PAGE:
Difference between revisions of "1903-12-22 (158lbs) Philadelphia Jack O’Brien w pts 15 Jack Twin Sullivan, Criterion Club, Boston, Massachusetts, USA"

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1903-12-22 (158lbs) [[Philadelphia Jack O’Brien]] w pts 15 [[Jack Twin Sullivan]], Criterion Club, Boston, Massachusetts, USA. Referee: Eugene Buckley. The ''Boston Post'' reported that this fight should be seen as involving the world title. After a few even rounds, O’Brien (158) took over, landing at the rate of three to one, and apart from the eighth through to 13th when Sullivan (153) had some success he was on top all the way. At the end of the 14th Sullivan was in a bad way after O’Brien had concentrated on the body, but he somehow made it to the final bell.  
 
1903-12-22 (158lbs) [[Philadelphia Jack O’Brien]] w pts 15 [[Jack Twin Sullivan]], Criterion Club, Boston, Massachusetts, USA. Referee: Eugene Buckley. The ''Boston Post'' reported that this fight should be seen as involving the world title. After a few even rounds, O’Brien (158) took over, landing at the rate of three to one, and apart from the eighth through to 13th when Sullivan (153) had some success he was on top all the way. At the end of the 14th Sullivan was in a bad way after O’Brien had concentrated on the body, but he somehow made it to the final bell.  
  
Finally, on 27 January 1904, O’Brien was matched against his arch-rival, [[Tommy Ryan]] at the National AC, Philadelphia, Pennsylvania. Although only a six-round no-decision fight it had been made at 158lbs and the ''Chicago Tribune'' reported that Ryan’s right to the title was clearly at stake. Afterwards, Ryan was challenged to a fight at the weight by [[Bob Fitzsimmons]], who claimed never to have resigned the middleweight title and that Ryan had been ducking him for years.  
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Finally, on 27 January 1904, O’Brien was matched against his arch-rival, [[Tommy Ryan]] at the National AC, Philadelphia, Pennsylvania. Although only a six-round no-decision fight it had been made at 158lbs and the ''Chicago Tribune'' reported that Ryan’s right to the title was clearly at stake. After losing the press decision, Ryan was challenged to a fight at the weight by [[Bob Fitzsimmons]], who claimed never to have resigned the middleweight title and that Ryan had been ducking him for years.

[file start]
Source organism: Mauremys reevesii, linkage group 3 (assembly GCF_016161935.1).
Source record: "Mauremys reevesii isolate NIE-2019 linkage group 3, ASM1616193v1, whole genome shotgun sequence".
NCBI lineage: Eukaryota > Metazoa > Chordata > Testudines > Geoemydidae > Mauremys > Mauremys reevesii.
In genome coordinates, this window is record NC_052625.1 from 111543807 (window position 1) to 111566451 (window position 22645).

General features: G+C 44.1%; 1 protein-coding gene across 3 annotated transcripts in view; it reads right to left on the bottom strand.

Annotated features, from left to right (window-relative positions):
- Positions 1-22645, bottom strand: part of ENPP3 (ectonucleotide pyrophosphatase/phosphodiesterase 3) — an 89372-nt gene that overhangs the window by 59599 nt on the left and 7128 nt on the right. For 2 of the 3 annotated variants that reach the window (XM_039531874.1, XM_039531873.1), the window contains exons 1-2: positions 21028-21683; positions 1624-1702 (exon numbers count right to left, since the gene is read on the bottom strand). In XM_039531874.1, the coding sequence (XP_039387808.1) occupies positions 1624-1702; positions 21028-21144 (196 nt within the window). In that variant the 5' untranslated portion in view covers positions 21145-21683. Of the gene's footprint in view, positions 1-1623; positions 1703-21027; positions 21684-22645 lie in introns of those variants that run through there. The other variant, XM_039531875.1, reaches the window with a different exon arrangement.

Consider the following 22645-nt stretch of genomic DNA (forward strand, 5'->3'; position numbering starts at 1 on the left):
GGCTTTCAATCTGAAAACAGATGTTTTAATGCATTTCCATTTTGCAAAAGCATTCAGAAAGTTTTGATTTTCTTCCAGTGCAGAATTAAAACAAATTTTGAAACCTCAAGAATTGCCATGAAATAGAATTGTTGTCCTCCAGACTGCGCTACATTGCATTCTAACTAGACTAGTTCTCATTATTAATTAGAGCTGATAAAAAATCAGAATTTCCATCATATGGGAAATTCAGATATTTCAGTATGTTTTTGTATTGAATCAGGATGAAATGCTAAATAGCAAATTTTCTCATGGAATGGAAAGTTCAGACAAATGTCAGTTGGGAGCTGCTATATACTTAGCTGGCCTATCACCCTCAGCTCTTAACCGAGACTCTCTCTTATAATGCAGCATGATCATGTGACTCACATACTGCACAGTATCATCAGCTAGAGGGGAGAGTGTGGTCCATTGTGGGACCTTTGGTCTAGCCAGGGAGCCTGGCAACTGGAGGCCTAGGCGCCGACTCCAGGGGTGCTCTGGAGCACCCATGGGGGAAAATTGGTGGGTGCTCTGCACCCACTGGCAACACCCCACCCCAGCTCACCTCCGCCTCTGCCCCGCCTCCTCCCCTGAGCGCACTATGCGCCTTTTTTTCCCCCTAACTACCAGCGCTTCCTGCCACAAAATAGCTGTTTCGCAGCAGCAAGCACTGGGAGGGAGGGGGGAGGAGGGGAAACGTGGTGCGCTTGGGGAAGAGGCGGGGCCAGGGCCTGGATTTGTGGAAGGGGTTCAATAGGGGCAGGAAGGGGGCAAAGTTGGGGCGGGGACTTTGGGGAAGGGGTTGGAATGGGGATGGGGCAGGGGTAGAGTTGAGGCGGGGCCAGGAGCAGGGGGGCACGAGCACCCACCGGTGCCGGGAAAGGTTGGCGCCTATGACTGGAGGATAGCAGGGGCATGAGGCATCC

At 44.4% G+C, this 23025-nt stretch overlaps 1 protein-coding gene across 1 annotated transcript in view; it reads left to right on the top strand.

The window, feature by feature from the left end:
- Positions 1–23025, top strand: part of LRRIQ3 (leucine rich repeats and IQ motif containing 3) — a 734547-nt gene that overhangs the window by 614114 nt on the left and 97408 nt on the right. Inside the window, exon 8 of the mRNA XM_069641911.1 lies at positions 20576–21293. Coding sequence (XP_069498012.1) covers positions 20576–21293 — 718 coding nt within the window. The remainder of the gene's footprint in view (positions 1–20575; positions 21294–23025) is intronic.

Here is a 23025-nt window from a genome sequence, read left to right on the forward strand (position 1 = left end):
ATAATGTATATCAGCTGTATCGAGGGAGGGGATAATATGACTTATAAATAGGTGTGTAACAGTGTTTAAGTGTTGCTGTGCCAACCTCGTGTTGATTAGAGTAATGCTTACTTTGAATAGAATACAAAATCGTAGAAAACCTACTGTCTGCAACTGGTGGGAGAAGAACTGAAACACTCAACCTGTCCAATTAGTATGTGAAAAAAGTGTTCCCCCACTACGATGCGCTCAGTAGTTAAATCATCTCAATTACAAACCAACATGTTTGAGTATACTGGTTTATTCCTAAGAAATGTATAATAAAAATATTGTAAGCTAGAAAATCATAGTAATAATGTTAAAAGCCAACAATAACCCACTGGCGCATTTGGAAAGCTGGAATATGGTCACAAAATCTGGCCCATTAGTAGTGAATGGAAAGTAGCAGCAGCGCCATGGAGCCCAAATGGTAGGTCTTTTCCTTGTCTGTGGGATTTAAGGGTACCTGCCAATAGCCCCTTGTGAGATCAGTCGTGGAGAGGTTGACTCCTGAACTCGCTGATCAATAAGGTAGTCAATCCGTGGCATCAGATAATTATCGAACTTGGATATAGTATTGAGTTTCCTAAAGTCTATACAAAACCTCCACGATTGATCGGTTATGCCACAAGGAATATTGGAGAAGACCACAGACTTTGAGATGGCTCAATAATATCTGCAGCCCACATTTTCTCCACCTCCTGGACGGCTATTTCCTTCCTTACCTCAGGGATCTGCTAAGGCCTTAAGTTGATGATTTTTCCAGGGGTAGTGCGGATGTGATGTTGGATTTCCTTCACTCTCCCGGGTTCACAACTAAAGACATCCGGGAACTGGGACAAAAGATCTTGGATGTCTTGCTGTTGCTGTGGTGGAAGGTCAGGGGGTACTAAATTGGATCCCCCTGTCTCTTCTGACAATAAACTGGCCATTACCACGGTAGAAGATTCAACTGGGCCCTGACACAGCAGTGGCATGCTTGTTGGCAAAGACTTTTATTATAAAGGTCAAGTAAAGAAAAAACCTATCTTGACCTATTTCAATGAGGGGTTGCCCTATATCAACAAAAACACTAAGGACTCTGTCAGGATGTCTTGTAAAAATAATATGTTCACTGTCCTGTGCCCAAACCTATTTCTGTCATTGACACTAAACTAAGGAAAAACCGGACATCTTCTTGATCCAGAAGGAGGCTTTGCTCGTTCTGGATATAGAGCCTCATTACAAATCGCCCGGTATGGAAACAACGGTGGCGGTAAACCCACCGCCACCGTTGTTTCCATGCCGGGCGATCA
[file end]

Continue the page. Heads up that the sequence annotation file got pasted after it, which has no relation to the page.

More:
Several years later, O’Brien was quoted as saying that Ryan had tricked him by threatening to pull out of their Philadelphia six rounder at the last moment unless he (O’Brien) deposited $1,000 to be forfeited in case Ryan was knocked out. According to O’Brien, rather than have the match called off he complied with Ryan’s wishes. Ignoring all challenges, more than a year passed by before it was rumoured that Ryan would defend the championship in a distance fight against O’Brien, but that fell through when Ryan insisted on 154lbs, a weight that O’Brien had difficulty in making. Early in 1906, it was reported that Ryan had posted a forfeit to meet O’Brien at 158lbs. However, with O’Brien looking to win the heavyweight crown and not interested in having further dealings with Ryan it came to nothing and at the age of 36 and inactive for over a year, Ryan handed his crown to his protégé, [[Hugo Kelly]].